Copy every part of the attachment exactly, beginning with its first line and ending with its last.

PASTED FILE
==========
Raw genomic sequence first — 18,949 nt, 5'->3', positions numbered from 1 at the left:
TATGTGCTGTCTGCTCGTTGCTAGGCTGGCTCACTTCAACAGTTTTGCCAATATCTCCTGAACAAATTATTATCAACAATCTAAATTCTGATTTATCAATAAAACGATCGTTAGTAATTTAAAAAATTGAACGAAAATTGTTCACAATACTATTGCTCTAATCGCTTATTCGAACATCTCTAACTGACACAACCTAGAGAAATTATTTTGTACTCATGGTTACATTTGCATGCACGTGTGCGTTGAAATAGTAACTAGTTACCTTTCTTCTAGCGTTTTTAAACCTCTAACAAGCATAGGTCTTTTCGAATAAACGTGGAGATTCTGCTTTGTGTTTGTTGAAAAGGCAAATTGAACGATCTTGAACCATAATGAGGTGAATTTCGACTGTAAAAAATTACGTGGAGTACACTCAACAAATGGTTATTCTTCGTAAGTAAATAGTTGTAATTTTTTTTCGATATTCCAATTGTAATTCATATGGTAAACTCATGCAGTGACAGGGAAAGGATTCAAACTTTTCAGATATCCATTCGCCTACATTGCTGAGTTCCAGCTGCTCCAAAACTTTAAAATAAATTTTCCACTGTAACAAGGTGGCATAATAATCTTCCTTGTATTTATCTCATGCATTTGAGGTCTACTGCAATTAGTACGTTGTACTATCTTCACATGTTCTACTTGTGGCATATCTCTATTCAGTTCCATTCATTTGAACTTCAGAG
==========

Raw genomic sequence first — 18,949 nt, 5'->3', positions numbered from 1 at the left:
TATGTGCTGTCTGCTCGTTGCTAGGCTGGCTCACTTCAACAGTTTTGCCAATATCTCCTGAACAAATTATTATCAACAATCTAAATTCTGATTTATCAATAAAACGATCGTTAGTAATTTAAAAAATTGAACGAAAATTGTTCACAATACTATTGCTCTAATCGCTTATTCGAACATCTCTAACTGACACAACCTAGAGAAATTATTTTGTACTCATGGTTACATTTGCATGCACGTGTGCGTTGAAATAGTAACTAGTTACCTTTCTTCTAGCGTTTTTAAACCTCTAACAAGCATAGGTCTTTTCGAATAAACGTGGAGATTCTGCTTTGTGTTTGTTGAAAAGGCAAATTGAACGATCTTGAACCATAATGAGGTGAATTTCGACTGTAAAAAATTACGTGGAGTACACTCAACAAATGGTTATTCTTCGTAAGTAAATAGTTGTAATTTTTTTTCGATATTCCAATTGTAATTCATATGGTAAACTCATGCAGTGACAGGGAAAGGATTCAAACTTTTCAGATATCCATTCGCCTACATTGCTGAGTTCCAGCTGCTCCAAAACTTTAAAATAAATTTTCCACTGTAACAAGGTGGCATAATAATCTTCCTTGTATTTATCTCATGCATTTGAGGTCTACTGCAATTAGTACGTTGTACTATCTTCACATGTTCTACTTGTGGCATATCTCTATTCAGTTCCATTCATTTGAACTTCAGAG